Law in the face of corruption war
Mr. Rotimi Jacobs, SAN, boldly inscribed in one of the pages of his Chamber's 2012 Table Calendar that 'you cannot live without lawyers and certainly you cannot die without them'. And Louise Arbour, a legal icon, also posited that 'judicial bodies
provide a forum for truth telling'. In the same vein, it was Christopher Alexander Sapara Williams, the first indigenous lawyer who postulated that a lawyer lives for the direction of his people and the advancement of the cause of his country. This underscores the very pivotal role of the legal practice and practitioners in any given society (Nigeria).
But in juxtaposing these facts against the reality in the Nigerian judiciary especially with regards to the fight against graft, one is in a fix as to the abysmal state of some judicial officers who, according to Arbour, are expectedly, to provide a forum for truth telling. A few examples will suffice.
On March 3, 2010, the Economic and Financial Crimes Commission, EFCC, arraigned former Governor of Nasarawa State, Alhaji Abdullahi Adamu (now a Senator) alongside 18 others on a 149 count charge of fraud to the tune of N15 billion, before Justice Ibrahim Buba. Justice Buba was later transferred to Asaba Division and in his place, was Justice Marcel Awokunlehin who also came from Asaba Division. Awokulehin needs no introduction following his controversial ruling in the ex-governor Ibori's multi-billion naira corruption charges which he threw away without blinking an eyelid. On Tuesday, April 27, 2010, the controversial Justice Awokulehin voluntarily withdrew from presiding over the ex- governor Adamu's fraud case, citing personal reasons and 'in conformity with his conscience'.
Justice David Okorowa took over the case and the accused filed a motion asking for its quashing for lack of jurisdiction. The ex-governor and his co-accused specifically argued through their counsels, though shockingly, that the money in question belonged to the people of Nasarawa state and therefore does not fall under the purview of federal government and by extension, the EFCC's eagle eye. But Okorowa, in his landmark ruling, said the former governor had a case to answer and therefore urged the accused to be ready to face trial. This development made ex-governor Adamu and his co travelers to file an appeal and also served the lower court (Federal High Court, Lafia) with a stay of proceeding motion while the appeal last. On March 3, 2011, the EFCC filed a 15 paragraph counter- affidavit opposing the application for stay of proceedings.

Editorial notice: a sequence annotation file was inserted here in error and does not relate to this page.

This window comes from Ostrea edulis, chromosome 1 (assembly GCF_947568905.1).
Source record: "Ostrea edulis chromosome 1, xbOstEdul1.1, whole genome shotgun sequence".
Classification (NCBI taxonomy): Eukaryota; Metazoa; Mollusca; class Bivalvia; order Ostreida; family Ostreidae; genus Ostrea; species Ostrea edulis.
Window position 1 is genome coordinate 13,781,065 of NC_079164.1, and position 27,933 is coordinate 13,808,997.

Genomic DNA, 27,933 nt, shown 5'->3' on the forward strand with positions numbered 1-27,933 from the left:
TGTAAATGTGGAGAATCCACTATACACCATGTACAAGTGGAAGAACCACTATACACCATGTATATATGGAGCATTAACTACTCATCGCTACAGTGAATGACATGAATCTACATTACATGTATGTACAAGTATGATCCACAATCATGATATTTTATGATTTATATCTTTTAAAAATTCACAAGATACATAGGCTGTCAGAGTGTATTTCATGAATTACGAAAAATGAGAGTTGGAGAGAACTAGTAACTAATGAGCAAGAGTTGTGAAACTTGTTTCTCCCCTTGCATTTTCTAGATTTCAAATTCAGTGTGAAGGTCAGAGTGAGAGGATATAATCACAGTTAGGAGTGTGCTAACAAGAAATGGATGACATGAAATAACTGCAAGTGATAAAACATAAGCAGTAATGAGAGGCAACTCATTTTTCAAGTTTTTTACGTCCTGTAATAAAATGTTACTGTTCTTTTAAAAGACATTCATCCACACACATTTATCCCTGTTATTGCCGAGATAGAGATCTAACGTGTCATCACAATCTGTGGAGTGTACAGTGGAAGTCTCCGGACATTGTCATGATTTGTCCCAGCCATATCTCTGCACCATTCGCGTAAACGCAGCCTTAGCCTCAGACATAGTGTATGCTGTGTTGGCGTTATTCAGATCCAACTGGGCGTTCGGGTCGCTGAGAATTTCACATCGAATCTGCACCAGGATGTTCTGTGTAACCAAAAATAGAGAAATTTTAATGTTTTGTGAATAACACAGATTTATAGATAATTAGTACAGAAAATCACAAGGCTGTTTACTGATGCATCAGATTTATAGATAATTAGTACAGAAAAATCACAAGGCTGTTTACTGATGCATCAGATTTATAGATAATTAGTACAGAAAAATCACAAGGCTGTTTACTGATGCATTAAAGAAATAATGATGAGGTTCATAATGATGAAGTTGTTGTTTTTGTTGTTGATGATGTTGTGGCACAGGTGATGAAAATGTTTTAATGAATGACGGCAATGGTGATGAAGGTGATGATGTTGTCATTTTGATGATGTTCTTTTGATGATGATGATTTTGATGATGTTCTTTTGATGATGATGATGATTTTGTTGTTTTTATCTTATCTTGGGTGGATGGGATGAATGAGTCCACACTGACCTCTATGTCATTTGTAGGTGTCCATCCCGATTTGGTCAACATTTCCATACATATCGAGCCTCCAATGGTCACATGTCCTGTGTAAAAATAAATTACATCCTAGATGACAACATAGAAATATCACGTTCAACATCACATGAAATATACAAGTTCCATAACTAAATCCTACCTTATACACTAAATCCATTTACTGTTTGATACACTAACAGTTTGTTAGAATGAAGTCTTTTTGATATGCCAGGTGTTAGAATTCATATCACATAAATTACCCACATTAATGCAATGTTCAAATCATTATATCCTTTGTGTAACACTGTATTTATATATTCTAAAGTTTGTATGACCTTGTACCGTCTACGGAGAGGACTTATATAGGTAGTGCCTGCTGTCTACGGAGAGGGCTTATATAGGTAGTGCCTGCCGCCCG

Between May 24, 2011 and September 28, 2011, the case suffered four adjournments without hearing, due to what the court described as pre-election matters. When the case eventually came up for hearing before Justice Okorowa, he adjourned sine-die pending the outcome of the appeal. This is in spite the provisions of Section 40 of the EFCC Establishment Act which clearly states that subject to the provisions of the Federal Republic of Nigeria 1999, an application for stay of proceedings in respect of any criminal matter brought by the Commission before the High Court shall not be entertained until judgment is delivered by the high Court.
The ex-governor who is at the Makurdi division of the Court of Appeal is still praying the Justices of the Court to hear his appeal on the stay of proceedings at the lower court; this is even when the lower court had adjourned sine-die. Interestingly, the case has also suffered four adjournments without any leeway at the court of appeal. As at June 5, 2012 that the court sat on the case before going on vacation, only one of the three justices was on seat necessitating another adjournment; this time, with a promise to served parties new date. Four times the case had been mentioned at the court of appeal, yet no headway till date. Don't forget that we are talking of N15 billion scam. It is on record that Ex- governor Adamu boasts of the services of counsel like Abdullahi Ibrahim, Dr. M.E. Ediru and Onyechi Ikpeazu SAN.
The news is that Akintola, hitherto an EFCC prosecution counsel in the case of ex- governor Abdullahi Adamu also took a brief from ex-governor Danjuma Goje of Gombe state who was on Monday October 17, 2011, arraigned by the EFCC on corruption charges to the tune of N52 billion before Hon Justice Babatunde Quadri of Federal High Court, sitting in Gombe. Interestingly, Akintola, SAN, on the day of arraignment, approached the court with two applications: one for the quashing of the charges preferred against the accused and the other for bail. However, he became thoroughly flustered by the argument of the EFCC counsel, Wahab Shittu, who insisted that consideration for bail should not be placed before the court simultaneously with a no-case submission. Akintola, SAN, had further argued that the court should dismiss the charge against the accused persons on the ground that the prosecution counsel, Shittu, failed to show the accused and the court, evidence of prosecutorial authority from the Attorney- General of the Federation. More drama on that case is still unfolding at the Federal High Court, Gombe.